RNA viruses in community-acquired childhood pneumonia in semi-urban Nepal; a cross-sectional study
© Mathisen et al; licensee BioMed Central Ltd. 2009
Received: 29 June 2009
Accepted: 27 July 2009
Published: 27 July 2009
Pneumonia is among the main causes of illness and death in children <5 years of age. There is a need to better describe the epidemiology of viral community-acquired pneumonia (CAP) in developing countries.
From July 2004 to June 2007, we examined nasopharyngeal aspirates (NPA) from 2,230 cases of pneumonia (World Health Organization criteria) in children 2 to 35 months old recruited in a randomized trial of zinc supplementation at a field clinic in Bhaktapur, Nepal. The specimens were examined for respiratory syncytial virus (RSV), influenza virus type A (InfA) and B (InfB), parainfluenza virus types 1, 2 and 3 (PIV1, PIV2, and PIV3), and human metapneumovirus (hMPV) using a multiplex reverse transcriptase polymerase chain reaction (PCR) assay.
We identified 919 virus isolates in 887 (40.0%) of the 2,219 NPA specimens with a valid PCR result, of which 334 (15.1%) yielded RSV, 164 (7.4%) InfA, 129 (5.8%) PIV3, 98 (4.4%) PIV1, 93 (4.2%) hMPV, 84 (3.8%) InfB, and 17 (0.8%) PIV2. CAP occurred in an epidemic pattern with substantial temporal variation during the three years of study. The largest peaks of pneumonia occurrence coincided with peaks of RSV infection, which occurred in epidemics during the rainy season and in winter. The monthly number of RSV infections was positively correlated with relative humidity (r s = 0.40, P = 0.01), but not with temperature or rainfall. An hMPV epidemic occurred during one of the three winter seasons and the monthly number of hMPV cases was also associated with relative humidity (r s = 0.55, P = 0.0005).
Respiratory RNA viruses were detected from NPA in 40% of CAP cases in our study. The most commonly isolated viruses were RSV, InfA, and PIV3. RSV infections contributed substantially to the observed CAP epidemics. The occurrence of viral CAP in this community seemed to reflect more or less overlapping micro-epidemics with several respiratory viruses, highlighting the challenges of developing and implementing effective public health control measures.
Viruses are important causes of lower respiratory tract infection (LRTI) in developing countries [1–3]. The most common cause of viral LRTI is RNA viruses: respiratory syncytial virus (RSV), human parainfluenza virus (PIV), influenza virus, and human metapneumovirus (hMPV). Adenovirus is probably the only DNA virus that is a common cause of LRTI in children .
Respiratory viruses, and especially RSV, are leading causes of hospitalization in infants and young children during the cold season in temperate climates [4, 5]. Studies in the 1980s highlighted the importance of viruses in LRTI and identified RSV as the predominant cause in children aged <5 years also in developing countries . This was confirmed in a WHO-sponsored denominator-based study of RSV-associated LRTI in four developing countries . Moreover, while influenza virus is being recognized as causing severe LRTI in otherwise healthy children in high-income countries , little information on its epidemiology is available from resource-poor settings. A few studies on the more recently discovered hMPV have been published, but these studies were small and covered varying seasons and age groups [9–11]. Seasonality of RSV and influenza in tropical and sub-tropical regions differs from the well-defined seasonal outbreaks seen in temperate climates, and the seasonal pattern of these infections in developing countries varies considerably between regions [1, 12]. Knowledge of the local epidemiology of these infections is essential for predicting epidemics and planning preventive measures, such as development and introduction of vaccines in low- and middle-income countries.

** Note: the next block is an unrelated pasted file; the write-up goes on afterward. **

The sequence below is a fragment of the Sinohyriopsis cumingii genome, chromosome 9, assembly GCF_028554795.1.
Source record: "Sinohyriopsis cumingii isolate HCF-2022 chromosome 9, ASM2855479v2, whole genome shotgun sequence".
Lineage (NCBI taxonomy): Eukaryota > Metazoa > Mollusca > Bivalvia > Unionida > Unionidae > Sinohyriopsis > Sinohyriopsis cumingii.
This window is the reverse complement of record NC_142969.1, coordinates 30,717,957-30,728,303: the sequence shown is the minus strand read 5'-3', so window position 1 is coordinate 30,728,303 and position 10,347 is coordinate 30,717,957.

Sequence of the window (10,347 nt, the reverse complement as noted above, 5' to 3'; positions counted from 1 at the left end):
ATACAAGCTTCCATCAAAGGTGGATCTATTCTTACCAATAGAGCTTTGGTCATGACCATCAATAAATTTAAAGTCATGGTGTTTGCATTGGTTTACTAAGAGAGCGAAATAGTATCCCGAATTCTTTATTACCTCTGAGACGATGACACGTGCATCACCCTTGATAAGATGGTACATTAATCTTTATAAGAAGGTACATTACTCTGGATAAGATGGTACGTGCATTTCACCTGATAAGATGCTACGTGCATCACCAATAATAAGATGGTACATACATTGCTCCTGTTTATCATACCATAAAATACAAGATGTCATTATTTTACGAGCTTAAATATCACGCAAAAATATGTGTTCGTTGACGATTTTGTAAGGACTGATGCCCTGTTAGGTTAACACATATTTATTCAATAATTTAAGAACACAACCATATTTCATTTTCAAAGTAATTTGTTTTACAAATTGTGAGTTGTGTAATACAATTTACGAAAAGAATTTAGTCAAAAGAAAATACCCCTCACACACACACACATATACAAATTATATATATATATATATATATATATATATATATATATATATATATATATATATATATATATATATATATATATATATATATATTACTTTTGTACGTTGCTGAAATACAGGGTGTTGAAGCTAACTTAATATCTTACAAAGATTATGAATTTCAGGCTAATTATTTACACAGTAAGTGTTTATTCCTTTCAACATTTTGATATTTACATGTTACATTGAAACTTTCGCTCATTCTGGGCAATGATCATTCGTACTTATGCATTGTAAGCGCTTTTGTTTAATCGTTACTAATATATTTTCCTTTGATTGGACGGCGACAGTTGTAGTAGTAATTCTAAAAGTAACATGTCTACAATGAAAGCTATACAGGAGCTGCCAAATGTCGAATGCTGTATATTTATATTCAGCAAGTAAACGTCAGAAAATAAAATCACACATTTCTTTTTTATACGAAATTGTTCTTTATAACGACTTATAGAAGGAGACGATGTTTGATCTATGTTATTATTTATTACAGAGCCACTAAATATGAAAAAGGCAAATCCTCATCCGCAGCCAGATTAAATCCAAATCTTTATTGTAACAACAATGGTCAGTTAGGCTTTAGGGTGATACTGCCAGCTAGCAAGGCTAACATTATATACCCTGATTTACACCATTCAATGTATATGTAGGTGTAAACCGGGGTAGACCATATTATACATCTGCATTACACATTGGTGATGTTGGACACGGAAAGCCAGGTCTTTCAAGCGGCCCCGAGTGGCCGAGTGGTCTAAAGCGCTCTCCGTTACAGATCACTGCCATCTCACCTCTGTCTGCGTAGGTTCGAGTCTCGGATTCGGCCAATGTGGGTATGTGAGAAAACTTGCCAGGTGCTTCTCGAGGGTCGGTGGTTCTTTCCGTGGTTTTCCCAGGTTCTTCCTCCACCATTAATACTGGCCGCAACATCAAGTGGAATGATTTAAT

Polymerase chain reaction (PCR) is a novel, but now widely applied, method for the detection of respiratory viruses from clinical samples. Compared with conventional methods, PCR has significantly increased sensitivity for respiratory viral diagnosis [13, 14] and has also demonstrated high specificity [15, 16]. Viral etiology data for community-acquired pneumonia (CAP) from developing countries based on molecular diagnostic methods are scarce, however, and no such studies have to our knowledge been conducted over several years and on a large number of children.
We sought to identify common viral pathogens in CAP in a large number of Nepalese children 2 to 35 months of age visiting a field clinic. We also wished to describe the seasonal pattern of respiratory viral infections over a 3-year period and explore possible associations with available meteorological data.
Study participants were recruited from the district of Bhaktapur in the Kathmandu Valley, Nepal. A total of 1,913 (86.2%) of the 2,219 cases were recruited from within Bhaktapur municipality, a semi-urban agricultural based town with a population of approximately 80,000, of which we at any time had approximately 4,500 children 2 to 35 months of age under surveillance for respiratory illness. Low income, low dietary intakes and low consumption of dairy and animal products are widespread, as in most parts of Nepal. Malnutrition, mainly manifested as stunting and anemia, are common among children less than 5 years of age .
The Kathmandu Valley is situated at an altitude of 1,300 to 1,350 meters above sea level and has a sub-tropical, temperate climate. There are four distinct seasons; pre-monsoon/spring (March to May), monsoon/summer (June to September), post-monsoon/autumn (October to November) and winter (December to February) . Temperatures may rise to 35°C in summer, while minimum temperatures can fall to 0°C in winter.